Data obtained by scientists using ground-based telescopes now suggests that the small asteroid Kamo`oalewa, which has an orbit that makes it a quasi-Moon of the Earth, might have originally come from the Moon.
From their paper’s abstract:
We find that (469219) Kamoʻoalewa rotates with a period of 28.3 (+1.8/−1.3) minutes and displays a reddened reflectance spectrum from 0.4–2.2 microns. This spectrum is indicative of a silicate-based composition, but with reddening beyond what is typically seen amongst asteroids in the inner solar system. We compare the spectrum to those of several material analogs and conclude that the best match is with lunar-like silicates. This interpretation implies extensive space weathering and raises the prospect that Kamo’oalewa could comprise lunar material.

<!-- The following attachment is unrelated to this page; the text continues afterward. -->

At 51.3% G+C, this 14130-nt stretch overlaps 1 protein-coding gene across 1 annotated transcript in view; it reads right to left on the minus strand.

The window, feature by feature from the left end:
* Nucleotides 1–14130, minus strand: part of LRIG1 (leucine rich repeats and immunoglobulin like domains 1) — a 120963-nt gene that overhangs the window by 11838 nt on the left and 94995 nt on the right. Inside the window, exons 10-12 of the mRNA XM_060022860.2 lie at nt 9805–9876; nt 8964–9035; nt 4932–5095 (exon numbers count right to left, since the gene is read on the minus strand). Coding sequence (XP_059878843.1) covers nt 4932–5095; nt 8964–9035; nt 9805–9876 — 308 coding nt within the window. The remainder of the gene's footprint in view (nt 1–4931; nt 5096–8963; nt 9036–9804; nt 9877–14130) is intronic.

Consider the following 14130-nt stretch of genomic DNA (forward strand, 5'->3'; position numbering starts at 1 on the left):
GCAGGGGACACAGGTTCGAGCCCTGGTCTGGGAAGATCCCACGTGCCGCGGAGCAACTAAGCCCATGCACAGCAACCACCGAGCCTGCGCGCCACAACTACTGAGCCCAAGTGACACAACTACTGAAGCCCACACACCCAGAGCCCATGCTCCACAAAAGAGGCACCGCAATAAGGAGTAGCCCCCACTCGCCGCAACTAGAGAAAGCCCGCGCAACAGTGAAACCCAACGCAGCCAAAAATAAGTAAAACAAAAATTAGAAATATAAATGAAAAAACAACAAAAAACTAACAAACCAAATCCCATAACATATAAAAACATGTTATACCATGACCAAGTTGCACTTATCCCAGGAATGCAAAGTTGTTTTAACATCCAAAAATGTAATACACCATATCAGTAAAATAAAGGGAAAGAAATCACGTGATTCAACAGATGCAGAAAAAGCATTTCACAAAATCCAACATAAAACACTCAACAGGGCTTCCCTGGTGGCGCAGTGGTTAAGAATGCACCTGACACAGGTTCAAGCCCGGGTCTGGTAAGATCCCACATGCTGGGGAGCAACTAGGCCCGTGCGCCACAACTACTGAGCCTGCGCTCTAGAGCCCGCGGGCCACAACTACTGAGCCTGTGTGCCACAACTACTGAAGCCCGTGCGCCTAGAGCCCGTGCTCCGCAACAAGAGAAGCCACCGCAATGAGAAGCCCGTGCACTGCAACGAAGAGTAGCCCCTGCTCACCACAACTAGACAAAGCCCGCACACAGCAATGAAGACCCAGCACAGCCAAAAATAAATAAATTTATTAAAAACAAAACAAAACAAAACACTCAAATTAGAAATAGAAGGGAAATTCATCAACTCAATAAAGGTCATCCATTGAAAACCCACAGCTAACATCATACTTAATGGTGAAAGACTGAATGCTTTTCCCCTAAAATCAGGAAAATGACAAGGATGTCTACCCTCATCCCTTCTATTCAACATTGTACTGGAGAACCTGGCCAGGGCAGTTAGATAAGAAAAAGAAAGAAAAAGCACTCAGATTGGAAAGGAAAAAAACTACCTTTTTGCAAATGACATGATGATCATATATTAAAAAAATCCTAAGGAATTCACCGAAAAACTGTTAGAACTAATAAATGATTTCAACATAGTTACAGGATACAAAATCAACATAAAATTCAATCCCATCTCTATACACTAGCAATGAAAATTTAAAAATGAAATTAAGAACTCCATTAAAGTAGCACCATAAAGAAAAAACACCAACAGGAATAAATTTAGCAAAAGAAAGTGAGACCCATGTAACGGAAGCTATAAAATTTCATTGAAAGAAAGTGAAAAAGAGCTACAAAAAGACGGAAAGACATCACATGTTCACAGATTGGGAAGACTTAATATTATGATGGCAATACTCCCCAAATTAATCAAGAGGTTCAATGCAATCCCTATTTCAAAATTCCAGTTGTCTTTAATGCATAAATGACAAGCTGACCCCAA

Kam’oalewa — which is only about 150 feet across — is one of five such quasi-Earth-moons. All orbit the Sun in orbits that are similar to the Earth’s and are such that the asteroids periodically loop around our planet each year.
This data will be useful to the Chinese, who are planning a mission to Kamo-oalewa in ’24 to grab samples.